“The other thing to remember is we’re not purely and simply a craft beer bar,” he adds.
“The wine list is essentially the same as the one I had at the Bayside lounge at the Convention Centre. We had a wine glass award from Gourmet Traveller magazine.”
“If you look at the people drinking here, probably 40% of the people are drinking the wine. It’s not just the beer, a lot of it’s the people, a lot of it’s having brightened up the place a bit.”
Wilson has recruited a staff including a handful of friends and acquaintances who were themselves in need of jobs, including his restaurant and functions manager Sean Grainger, who had worked with Wilson at the Convention Centre. Also on the roster is Sydney’s favourite diminutive beer geek Adrian Pua, who has embraced the chance to experience life on the other side of a craft beer bar.
“Sean’s one of those people who’s really good with small functions, is great with people… he was a bit of a no-brainer to bring on board, and then we have Adrian here as the additional beer guru,” Wilson says.
“It’s funny when you bring people who have no experience working behind the bar. If you have an 18-year-old you’ll spend half your life teaching them to clean up after themselves, whereas Adrian has good experience on the other side of the bar, and he actually cares, which means you hardly need to train him at all.”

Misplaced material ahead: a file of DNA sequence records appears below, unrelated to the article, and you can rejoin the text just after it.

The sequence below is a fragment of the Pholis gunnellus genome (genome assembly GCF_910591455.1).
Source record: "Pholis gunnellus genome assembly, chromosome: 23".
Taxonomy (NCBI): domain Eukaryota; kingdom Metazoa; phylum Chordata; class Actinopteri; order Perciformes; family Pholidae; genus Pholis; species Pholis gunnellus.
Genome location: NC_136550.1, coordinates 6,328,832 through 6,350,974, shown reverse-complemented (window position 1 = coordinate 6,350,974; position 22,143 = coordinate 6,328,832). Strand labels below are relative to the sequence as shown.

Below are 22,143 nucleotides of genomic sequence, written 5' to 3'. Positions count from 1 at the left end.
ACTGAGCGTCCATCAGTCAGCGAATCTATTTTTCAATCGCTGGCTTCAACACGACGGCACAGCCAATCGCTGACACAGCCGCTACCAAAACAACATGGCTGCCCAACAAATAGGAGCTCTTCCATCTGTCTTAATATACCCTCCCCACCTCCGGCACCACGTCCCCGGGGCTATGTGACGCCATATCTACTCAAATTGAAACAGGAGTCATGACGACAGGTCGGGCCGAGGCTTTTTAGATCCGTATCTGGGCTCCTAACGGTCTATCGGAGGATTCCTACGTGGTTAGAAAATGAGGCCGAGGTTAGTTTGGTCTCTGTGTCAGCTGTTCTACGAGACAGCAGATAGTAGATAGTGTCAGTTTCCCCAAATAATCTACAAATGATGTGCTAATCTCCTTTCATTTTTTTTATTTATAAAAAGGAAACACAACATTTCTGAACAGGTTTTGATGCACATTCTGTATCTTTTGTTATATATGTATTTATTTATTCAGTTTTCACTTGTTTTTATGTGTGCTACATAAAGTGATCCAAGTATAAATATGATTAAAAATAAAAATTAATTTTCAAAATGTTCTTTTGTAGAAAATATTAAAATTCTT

Wilson also enlisted the help of the former Convention Centre’s executive chef, Uwe Habermehl, to create the food menu, including Cammeray Craft’s signature dish. The maple-glazed boneless rib burger tastes as good as you would expect.
I ask Wilson if putting the stand-out rib burger at the top of the menu was a deliberate choice.
“Menu engineering is one of those funny things,” he says.
“The boneless rib burger is one we should put towards the back of the menu because we know we’re going to sell a bucketload of them,” (the evening I interviewed Wilson saw a table of five patrons all order the burger) “but it just makes it very easy for us at the start to go ‘here’s our signature dish, try that’.”
Despite Wilson’s optimism, he gives no sign of resting on his laurels yet. The key challenge for him is in raising awareness that Cammeray Craft is a restaurant as well as a bar, and he has some plans for events to get people in.
“The place splits nicely into two for dinners. You can have 24 sitting one side or 33 the other side and still be running the restaurant as usual. The next couple of months we’re hoping to do an event with Two Metre Tall [brewery]. I’ll probably do a beer event like that first Thursday of every month, and we’ll do that ourselves whereas other people can do their own events as well.”
“We’ll also do a beer degustation menu, five different courses matched with five different beers, or we can do five different wines or five different other drinks. So I’m thinking that’s something that will get more people into the restaurant.”
“The biggest thing is to get people walking past on the street, to make sure they see that there’s a restaurant here.”
I started this piece calling Cammeray Craft a happy ending to a hard luck tale. While the story obviously continues as the work goes on to build the business, for lovers of good food, good wine and of course good beer, Cammeray Craft is certainly a good place to end up.